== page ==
Take Em As They Come
Best of 2005
When I’ve lived with it a little longer, Mary J. Blige’s gorgeous “The Breakthrough” will certainly contend for my favorite album of 2005, but having just finished my year end mix tape, I’m struck by just how much strong competition it has—from Kanye West’s much needed “Late Registration” to the Game’s “Documentary” and Stevie Wonder’s “A Time To Love.” My personal favorites would also include the most recent releases by Marah, Cindy Bullens, Lil Kim, Audioslave, Faith Evans and Bruce Springsteen, all formidable albums wrestling with big themes that touch close to home. But , right now, my favorite of them all is a CD made by my hometown rock hero Kristie Stremel. It’s called “Ignoring the Obvious.”
This isn’t the first time one of Stremel’s releases would top my list—the full length debut of her band Exit 159 and her first full solo album, “All I Really Want” come to mind—but this is undoubtedly the most significant for a number of reasons. First, probably because Stremel is an omnivorous pop music lover like myself, it is no stretch for me to hear this album in a dialogue with all of the others. Despite sonic rough edges born of absolute necessity (aside from three drum parts she got out of original Exit member Rob VanBiber, she played all the instruments and produced the album herself), the hooks are infectious and each song finds its way somewhere sublime. So, it sounds good next to these other albums, but what’s more it’s lyrically committed to the same common denominators, the qualities I most need--unflinching (even vulgar) honesty to balance undying romanticism.
One of the most heartbreaking and beautiful live music experiences I ever had was watching Kristie one night years ago when (at least in part) her own reckless behavior led to her playing a gig solo after her band walked out on her. She hadn’t played acoustic much in years, and she found herself forced to play a sort of elliptical but spirited set with all of her phantom limbs aching for the world to see. At particularly raucous moments she’d turn to the ghosts of her band and beg them to take it away, only to remind herself and a full-to-the-brim house of her plight. Now, six years down the road, sober and reflective, she’s made a solo album packed with the wisdom gained by such public and personal humiliations and the road she’s traveled to overcome them.
Told with the most succinct poetry she’s ever crafted, “Ignoring the Obvious” is her story that may as well serve as the listener’s (at least this listener’s). Never is this more clear than on the passionate rocker “Big Dreams,” a song where she projects herself 10 years or so down the road (about where I am), asking “What if 20 years go by/In the blink of an eye/And I’m doing the same thing/When 20 years before/I was opening doors/I could do anything…?” She doesn’t find the answer there, but over the course of the album, she finds the keys that help to reveal why that piece of the blues sounds so defiant and, in that, triumphant.
The back cover of the album shows her eyes cast down on her living room couch while an elephant sounds off behind her. The first two songs identify the unmoored romanticism of her failed intimate relationships (“Paper Heart”) and her career aspirations (“Big Dreams”), making sure those twin elephants are clearly described before she tries to learn what she can from them.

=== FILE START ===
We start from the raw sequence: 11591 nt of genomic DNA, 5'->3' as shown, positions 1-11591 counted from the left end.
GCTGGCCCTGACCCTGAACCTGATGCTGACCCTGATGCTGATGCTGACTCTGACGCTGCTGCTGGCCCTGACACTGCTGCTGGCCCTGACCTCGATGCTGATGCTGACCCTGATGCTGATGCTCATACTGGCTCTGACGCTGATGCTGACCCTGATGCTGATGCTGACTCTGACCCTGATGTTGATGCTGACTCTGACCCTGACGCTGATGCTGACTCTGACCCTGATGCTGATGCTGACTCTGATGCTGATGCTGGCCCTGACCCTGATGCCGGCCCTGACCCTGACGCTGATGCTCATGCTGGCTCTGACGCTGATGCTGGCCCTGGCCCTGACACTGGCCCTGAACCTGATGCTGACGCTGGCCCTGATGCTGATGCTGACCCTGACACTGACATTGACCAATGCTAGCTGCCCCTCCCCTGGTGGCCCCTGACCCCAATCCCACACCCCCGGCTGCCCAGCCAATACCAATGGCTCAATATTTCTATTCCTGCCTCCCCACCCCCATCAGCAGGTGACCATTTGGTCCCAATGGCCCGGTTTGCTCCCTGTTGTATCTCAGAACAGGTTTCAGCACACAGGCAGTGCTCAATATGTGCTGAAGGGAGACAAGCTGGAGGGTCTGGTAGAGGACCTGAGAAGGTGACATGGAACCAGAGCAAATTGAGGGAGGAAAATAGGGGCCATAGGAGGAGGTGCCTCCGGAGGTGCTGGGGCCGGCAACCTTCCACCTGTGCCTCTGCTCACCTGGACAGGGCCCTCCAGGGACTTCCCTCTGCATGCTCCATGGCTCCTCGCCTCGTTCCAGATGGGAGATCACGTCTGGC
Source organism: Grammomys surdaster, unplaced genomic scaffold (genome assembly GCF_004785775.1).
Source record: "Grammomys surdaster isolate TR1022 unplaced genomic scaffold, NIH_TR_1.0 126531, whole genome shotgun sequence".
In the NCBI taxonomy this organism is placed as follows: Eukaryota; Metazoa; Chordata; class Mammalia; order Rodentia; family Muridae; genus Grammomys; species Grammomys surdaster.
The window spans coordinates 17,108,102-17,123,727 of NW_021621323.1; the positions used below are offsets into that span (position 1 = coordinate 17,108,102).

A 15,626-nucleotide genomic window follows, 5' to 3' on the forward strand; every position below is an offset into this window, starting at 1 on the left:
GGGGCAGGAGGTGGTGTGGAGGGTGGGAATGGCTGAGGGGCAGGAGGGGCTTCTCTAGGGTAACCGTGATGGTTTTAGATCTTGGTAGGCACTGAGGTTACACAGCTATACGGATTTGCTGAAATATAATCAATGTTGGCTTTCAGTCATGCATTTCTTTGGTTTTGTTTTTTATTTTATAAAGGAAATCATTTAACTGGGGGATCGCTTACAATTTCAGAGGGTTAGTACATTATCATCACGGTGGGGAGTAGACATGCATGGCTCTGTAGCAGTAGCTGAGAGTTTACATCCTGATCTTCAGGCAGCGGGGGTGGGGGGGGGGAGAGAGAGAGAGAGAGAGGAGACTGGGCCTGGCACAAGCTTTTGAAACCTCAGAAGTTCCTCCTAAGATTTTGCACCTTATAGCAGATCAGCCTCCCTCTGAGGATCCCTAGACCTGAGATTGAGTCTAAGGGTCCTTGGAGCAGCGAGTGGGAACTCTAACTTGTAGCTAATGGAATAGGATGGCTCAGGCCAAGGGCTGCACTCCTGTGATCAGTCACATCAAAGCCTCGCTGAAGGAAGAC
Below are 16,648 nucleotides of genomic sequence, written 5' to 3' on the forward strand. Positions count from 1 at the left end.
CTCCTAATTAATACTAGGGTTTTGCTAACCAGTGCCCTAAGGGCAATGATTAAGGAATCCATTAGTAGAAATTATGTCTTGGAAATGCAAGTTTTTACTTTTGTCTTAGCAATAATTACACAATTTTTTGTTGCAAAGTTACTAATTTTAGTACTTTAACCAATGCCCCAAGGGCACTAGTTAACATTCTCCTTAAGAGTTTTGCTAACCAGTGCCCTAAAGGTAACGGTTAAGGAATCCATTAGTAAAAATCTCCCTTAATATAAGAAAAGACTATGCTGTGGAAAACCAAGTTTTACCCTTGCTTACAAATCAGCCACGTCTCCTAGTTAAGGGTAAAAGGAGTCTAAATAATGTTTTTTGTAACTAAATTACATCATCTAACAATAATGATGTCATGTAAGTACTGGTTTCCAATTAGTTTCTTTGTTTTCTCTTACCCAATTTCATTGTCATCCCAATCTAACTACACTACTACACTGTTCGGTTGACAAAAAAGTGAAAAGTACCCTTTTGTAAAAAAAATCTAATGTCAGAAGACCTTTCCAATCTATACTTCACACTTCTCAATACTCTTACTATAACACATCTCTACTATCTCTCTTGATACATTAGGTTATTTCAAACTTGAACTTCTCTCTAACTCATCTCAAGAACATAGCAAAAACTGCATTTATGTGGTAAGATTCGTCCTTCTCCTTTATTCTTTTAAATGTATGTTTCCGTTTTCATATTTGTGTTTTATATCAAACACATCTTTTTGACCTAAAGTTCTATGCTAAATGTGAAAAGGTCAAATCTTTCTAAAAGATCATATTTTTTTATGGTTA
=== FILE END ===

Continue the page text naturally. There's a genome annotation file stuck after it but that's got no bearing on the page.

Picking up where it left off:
What she puts together involves reconnecting with those who genuinely care (“4 South East”) and letting them show her how to mend that “broken record soul/spinnin’ broken all the time” (“Happy Girls Don’t Cry”). They help her see, in the bass driven reflection, “Reason to Believe,” the hope in actions as simple as her “hands on the strings” and futile as “a pool stick through a color TV.” On songs like “Piece of Shit Car” and “Telephone,” she still finds herself feeling foolish, alone and disconnected, but she knows “the distance is killing me.”
In a climactic reworking of one of her old love songs, “It’s Mean,” she defines just how hard it is to tell the difference in the dreams that tear us apart and those that keep us going. But on the rocker “Leap of Faith,” she allows herself to trust someone else enough to follow rather than lead. What she finds in the album’s final cuts is a little help has allowed her to begin to forgive herself and extend her own voice as a lifeline for others.
It’s no accident that the final song, “Protest,” may be the most jaunty and unassuming sounding thing she has ever put on record. But it’s also one of the bravest things I’ve ever heard. In a love letter to the human race, she even manages to tell the murderously homophobic Topeka minister Fred Phelps, “I think I’m gonna love you till you love yourself.” What Stevie Wonder seems to suggest on “What the Fuss?” Stremel makes the heart of “Protest”—there are three steps to raising her voice. She has to “rise up and confess,” then she can manage a protest.
What Stremel and all the other artists I most love seem to know in their bones, even if they may not cop to it, is that we are bound together by our demons. To shake them off, we have to confront them in some fashion. Denying that necessity is not only the American tragedy but the human tragedy. The potential for another course of action closes this album with the nearly whispered reverence of a most universal prayer, just like one that’s gotten me through some of my hardest nights when everything I felt in my bones told me it wasn’t true—
Everything’s gonna be ok
Keep on breathing, it’s ok
Keep on believing it’s ok.”
When the malevolent power of the obvious is so strong you have no hope, then ignoring the obvious can be a kind of instinct for survival. Someone once said dancing is throwing the finger at death. Kristie Stremel’s “Ignoring the Obvious” plows straight into that darkness and earns its leap of faith.